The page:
Hut-to-hut hiking in the Dolomites

By Inga Aksamit
This item appears on page 23 of the October 2020 issue.
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A magical swoop of meadow along Alta Via 1, between Rifugio Averau and Rifugio Citta di Fiume — the Dolomites, northeastern Italy. Photo by Inga Aksamit

My husband, Steve Mullen, and I enjoy long-distance hikes. One of our most unforgettable hikes was one we took through the Dolomites in northern Italy in August 2018. It involved walking along the 75-mile-long Alta Via 1 (AV1), which wends its way through spectacular jagged mountains, lush green valleys and no towns, though several roads are crossed.

The hut-to-hut hike on the AV1 is one of eight roughly parallel Alta Via routes through the Dolomites range, a UNESCO World Heritage Site.

Although the AV1 is generally regarded as being the easiest route, 3,000-foot elevation gains and losses in a day’s walking are common. A couple of days involve airy climbs, and though it’s easy to avoid via ferrata* routes, some short sections have cables through mildly exposed sections for safety.

Hiker Glenn Meade near Rifugio Pian de Fontana on a tricky section of ridge. Photo by Monique Risch Meade

After flying into Venice and enjoying a few days there, Steve and I took a bus (found through a Google search) to the beautiful mountain town of Cortina d’Ampezzo, which served as a convenient base camp before we started our hike on Aug. 20.

ALTA VIA 1 — Most people start at the trailhead at Lago di Braies, near the town of Dobbiaco, and head south to the end, near Belluno. Reaching a maximum of 9,029 feet, the trail’s elevation is not high compared to other classic trails, so altitude sickness is not a concern for any but the most sensitive individuals. The trail’s total accumulated elevation gain, however, is significant: 21,833 feet.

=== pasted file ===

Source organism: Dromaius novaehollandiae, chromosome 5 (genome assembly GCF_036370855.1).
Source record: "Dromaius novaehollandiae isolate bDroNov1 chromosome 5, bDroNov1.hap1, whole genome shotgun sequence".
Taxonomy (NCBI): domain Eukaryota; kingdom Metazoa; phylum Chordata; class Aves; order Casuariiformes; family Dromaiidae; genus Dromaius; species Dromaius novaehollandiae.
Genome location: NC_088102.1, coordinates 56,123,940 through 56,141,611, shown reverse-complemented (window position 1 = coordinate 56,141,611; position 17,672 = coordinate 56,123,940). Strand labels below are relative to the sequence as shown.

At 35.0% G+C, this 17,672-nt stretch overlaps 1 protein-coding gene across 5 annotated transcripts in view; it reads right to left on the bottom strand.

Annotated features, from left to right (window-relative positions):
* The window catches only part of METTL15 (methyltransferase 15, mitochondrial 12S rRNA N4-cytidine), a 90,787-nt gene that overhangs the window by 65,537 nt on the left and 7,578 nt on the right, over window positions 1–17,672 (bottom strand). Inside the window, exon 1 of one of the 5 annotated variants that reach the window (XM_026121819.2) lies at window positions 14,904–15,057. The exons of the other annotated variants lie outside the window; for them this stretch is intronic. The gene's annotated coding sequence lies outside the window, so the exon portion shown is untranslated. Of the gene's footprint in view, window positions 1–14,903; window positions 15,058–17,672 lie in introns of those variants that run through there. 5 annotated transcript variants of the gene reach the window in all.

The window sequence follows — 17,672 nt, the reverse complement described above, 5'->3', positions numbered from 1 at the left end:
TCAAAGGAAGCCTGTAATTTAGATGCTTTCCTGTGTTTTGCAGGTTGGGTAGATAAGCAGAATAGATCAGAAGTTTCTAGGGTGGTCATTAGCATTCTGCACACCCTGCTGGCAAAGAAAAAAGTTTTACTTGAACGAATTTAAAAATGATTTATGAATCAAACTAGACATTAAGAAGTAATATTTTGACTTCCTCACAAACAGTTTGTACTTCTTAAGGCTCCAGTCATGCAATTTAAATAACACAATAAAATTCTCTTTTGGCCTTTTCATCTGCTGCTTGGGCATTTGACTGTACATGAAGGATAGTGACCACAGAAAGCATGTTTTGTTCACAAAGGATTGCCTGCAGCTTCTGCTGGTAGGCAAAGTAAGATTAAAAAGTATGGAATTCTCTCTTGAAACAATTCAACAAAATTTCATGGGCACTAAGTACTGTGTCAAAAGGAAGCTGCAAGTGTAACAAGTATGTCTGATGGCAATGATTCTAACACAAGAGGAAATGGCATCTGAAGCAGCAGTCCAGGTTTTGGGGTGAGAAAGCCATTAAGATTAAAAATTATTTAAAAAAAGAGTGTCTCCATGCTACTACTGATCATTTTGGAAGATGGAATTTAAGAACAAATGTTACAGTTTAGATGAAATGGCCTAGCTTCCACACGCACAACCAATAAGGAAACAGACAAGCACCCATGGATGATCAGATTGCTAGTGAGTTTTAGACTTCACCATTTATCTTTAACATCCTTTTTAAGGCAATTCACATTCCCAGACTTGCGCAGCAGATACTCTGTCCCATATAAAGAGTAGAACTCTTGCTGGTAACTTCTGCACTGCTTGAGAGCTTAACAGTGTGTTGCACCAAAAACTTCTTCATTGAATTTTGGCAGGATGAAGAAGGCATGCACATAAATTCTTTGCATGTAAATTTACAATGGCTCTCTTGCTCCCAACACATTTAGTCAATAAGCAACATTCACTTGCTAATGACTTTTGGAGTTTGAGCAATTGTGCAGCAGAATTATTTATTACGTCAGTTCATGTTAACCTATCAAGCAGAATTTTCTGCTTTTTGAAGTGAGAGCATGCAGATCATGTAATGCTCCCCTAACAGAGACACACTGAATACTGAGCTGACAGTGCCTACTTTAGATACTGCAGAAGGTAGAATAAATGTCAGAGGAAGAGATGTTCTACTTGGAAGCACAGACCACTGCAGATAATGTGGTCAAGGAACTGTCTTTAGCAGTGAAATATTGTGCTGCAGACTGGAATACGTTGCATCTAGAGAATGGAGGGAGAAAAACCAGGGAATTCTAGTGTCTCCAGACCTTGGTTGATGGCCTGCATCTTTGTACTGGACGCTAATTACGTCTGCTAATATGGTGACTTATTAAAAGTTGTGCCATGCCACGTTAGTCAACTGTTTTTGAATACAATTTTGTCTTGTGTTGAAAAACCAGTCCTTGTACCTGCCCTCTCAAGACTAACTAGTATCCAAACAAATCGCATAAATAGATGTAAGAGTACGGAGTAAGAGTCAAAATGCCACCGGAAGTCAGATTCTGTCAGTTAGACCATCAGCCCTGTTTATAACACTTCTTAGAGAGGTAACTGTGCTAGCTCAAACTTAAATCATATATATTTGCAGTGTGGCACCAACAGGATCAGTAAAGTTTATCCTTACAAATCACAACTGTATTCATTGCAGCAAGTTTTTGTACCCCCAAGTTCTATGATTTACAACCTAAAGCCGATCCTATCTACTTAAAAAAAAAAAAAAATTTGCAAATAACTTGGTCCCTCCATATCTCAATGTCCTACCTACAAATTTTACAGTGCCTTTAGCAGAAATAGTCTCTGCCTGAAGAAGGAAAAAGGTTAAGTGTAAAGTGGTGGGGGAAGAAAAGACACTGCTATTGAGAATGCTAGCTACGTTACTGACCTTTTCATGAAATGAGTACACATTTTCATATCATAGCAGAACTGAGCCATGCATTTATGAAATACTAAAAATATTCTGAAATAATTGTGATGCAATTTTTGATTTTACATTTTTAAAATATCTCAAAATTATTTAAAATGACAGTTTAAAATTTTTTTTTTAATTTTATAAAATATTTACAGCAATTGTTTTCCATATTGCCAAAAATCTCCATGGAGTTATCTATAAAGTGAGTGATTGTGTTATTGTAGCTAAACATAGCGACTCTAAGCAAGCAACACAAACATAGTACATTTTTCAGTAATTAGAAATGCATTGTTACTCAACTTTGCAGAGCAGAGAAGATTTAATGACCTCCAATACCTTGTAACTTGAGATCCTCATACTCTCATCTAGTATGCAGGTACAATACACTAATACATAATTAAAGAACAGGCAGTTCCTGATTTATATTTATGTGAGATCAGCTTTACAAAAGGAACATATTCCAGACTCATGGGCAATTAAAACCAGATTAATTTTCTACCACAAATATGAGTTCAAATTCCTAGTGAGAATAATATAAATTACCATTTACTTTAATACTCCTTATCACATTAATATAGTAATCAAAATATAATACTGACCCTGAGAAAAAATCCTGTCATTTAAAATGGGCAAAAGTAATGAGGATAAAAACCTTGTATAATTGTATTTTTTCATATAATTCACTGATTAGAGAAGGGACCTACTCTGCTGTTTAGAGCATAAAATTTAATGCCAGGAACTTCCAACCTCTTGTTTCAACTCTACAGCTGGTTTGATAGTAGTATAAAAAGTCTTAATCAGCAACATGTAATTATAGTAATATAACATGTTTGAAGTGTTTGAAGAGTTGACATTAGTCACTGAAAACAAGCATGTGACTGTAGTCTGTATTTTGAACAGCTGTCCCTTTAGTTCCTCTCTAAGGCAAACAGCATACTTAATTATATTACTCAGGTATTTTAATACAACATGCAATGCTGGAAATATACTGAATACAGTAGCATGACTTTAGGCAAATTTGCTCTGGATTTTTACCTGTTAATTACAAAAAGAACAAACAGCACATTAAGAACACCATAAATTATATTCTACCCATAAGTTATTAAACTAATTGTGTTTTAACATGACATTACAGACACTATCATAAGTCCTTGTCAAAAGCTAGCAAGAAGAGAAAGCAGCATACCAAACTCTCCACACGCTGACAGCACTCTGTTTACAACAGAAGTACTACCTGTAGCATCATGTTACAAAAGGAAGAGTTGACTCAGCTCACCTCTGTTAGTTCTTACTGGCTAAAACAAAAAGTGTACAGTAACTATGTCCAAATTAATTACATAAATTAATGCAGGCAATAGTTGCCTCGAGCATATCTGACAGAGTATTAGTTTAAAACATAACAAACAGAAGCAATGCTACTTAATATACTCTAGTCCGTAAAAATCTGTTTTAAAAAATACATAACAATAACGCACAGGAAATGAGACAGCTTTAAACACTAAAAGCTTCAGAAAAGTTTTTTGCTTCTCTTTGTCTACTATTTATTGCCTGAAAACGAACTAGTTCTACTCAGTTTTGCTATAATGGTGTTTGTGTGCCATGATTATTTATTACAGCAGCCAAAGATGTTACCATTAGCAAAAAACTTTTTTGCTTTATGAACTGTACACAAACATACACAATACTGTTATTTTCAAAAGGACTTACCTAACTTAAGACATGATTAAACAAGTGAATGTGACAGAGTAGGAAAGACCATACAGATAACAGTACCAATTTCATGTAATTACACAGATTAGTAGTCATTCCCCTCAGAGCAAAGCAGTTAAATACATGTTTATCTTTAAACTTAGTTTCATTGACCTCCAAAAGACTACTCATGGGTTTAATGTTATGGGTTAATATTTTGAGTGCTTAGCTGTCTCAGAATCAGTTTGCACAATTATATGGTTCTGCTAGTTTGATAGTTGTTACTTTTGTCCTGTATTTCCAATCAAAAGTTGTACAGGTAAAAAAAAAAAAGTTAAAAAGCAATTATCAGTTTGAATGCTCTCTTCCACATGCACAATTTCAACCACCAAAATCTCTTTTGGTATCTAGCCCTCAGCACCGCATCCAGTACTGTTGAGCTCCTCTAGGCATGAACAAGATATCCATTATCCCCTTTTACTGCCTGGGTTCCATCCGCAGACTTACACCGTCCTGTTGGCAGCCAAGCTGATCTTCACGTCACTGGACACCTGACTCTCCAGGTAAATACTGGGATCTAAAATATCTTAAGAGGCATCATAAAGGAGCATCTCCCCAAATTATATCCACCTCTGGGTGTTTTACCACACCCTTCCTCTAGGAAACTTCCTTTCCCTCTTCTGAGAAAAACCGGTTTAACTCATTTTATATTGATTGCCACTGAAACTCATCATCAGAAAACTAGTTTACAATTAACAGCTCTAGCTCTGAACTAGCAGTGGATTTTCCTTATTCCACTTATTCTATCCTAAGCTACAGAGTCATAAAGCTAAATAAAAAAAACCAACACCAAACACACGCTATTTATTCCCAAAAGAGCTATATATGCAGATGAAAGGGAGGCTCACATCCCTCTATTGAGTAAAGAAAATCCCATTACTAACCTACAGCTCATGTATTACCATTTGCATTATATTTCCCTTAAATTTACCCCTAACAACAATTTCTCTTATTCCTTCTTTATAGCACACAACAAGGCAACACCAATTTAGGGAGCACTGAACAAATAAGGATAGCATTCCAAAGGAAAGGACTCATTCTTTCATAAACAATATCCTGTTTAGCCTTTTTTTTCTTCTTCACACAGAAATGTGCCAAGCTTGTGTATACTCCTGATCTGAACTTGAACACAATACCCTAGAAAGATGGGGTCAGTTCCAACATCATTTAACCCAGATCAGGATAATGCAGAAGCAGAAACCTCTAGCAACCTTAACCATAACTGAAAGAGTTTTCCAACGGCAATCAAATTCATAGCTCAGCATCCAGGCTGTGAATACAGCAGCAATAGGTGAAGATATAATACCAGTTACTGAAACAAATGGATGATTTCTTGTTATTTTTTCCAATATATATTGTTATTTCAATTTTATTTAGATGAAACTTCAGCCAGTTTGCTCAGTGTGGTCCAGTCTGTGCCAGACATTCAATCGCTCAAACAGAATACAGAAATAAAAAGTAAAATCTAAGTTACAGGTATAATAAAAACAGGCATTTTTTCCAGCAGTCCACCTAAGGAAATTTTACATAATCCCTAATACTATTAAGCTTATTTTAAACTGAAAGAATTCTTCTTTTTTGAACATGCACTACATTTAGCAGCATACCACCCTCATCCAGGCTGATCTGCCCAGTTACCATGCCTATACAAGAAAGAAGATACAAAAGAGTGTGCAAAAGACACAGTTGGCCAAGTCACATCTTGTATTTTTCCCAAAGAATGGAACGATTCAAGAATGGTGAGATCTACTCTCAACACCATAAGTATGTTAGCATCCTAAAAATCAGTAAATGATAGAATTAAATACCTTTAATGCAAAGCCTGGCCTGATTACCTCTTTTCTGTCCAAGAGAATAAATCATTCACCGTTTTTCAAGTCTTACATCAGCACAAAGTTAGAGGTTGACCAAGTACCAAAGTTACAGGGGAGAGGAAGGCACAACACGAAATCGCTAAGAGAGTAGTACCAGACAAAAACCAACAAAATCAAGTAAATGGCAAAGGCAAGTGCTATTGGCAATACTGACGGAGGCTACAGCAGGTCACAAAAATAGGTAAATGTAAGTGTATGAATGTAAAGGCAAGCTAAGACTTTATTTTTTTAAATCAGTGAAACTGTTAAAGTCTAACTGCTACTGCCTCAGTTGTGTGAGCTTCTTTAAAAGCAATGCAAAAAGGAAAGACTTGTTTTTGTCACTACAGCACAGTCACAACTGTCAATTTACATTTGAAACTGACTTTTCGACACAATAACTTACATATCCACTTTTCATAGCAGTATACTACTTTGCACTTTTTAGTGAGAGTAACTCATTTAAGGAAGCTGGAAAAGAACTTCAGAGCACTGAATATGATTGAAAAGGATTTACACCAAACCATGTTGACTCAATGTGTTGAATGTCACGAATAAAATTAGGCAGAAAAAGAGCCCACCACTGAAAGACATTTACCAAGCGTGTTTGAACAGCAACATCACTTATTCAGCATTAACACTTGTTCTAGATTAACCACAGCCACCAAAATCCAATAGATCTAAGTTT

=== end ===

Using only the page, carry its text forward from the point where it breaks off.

We used the Cicerone guidebook “Trekking in the Dolomites: Alta Via 1 and Alta Via 2 with Alta Via routes 3-6 in outline,” which divides the AV1 into 11 stages. We did the trek in nine days, but there are many variations of the route.

During World War I, the boundary between Italy and the Austro-Hungarian Empire ran through the Dolomites, leaving behind a fascinating collection of tunnels, foxholes and artifacts along the trail.

Due to shifting borders at different times, German, Italian and Ladin are all spoken in the region, and interpretive signs are often presented in those three languages. English is spoken by many (but not all) people in hotels, restaurants, shops and rifugios (hikers’ shelters, usually mountain huts or hotels).

WHEN TO GO — Summer is hiking season, but, as in many Alpine environments, snowfall may occur. Mid-July to mid-September is ideal, as snow is likely to linger into early July. Snowstorms do sometimes occur in the summer but with little accumulation. We had 3 to 5 inches of snow one night.

RESERVATIONS — For our trip, Steve made reservations in January and we still didn’t get everything we wanted. We didn’t care that much and were satisfied with two private rooms reserved out of 10 nights. There must have been cancellations because we ended up getting more private rooms than that.

Four friends who decided to join us later couldn’t get reservations at all for the first few days, so they joined us the afternoon of Day 3 and did a 5-day hike.

Depending on your budget and style, you can make reservations on your own using the list at the Alta Via 1 Dolomites website (www.altavia1dolomiti.com/rifugi), or you can use a tour company.

Yes, the trail really does descend into this steep gully at Forcella del Lago. Photo by Inga Aksamit

We chose to do a self-guided tour, with Macs Adventure (www.macsadventure.com/us) planning our route, making reservations and providing us with custom trail information. We hiked independently with our friends and never met anyone from the company, although they had provided us with a guidebook and topographic maps.

With half-board (bed plus breakfast and dinner daily), our tour price of $1,825 per person included a mix of dorms and private rooms. A check in January 2020 showed the price for the dorms-only option starting at $1,550.

Our reservations included a Cicerone Press guidebook and a pamphlet from Macs, with supplemental information for each day’s hike. These were mailed to us in the US before our trip. Our US-based contact with Macs was very responsive during the planning process.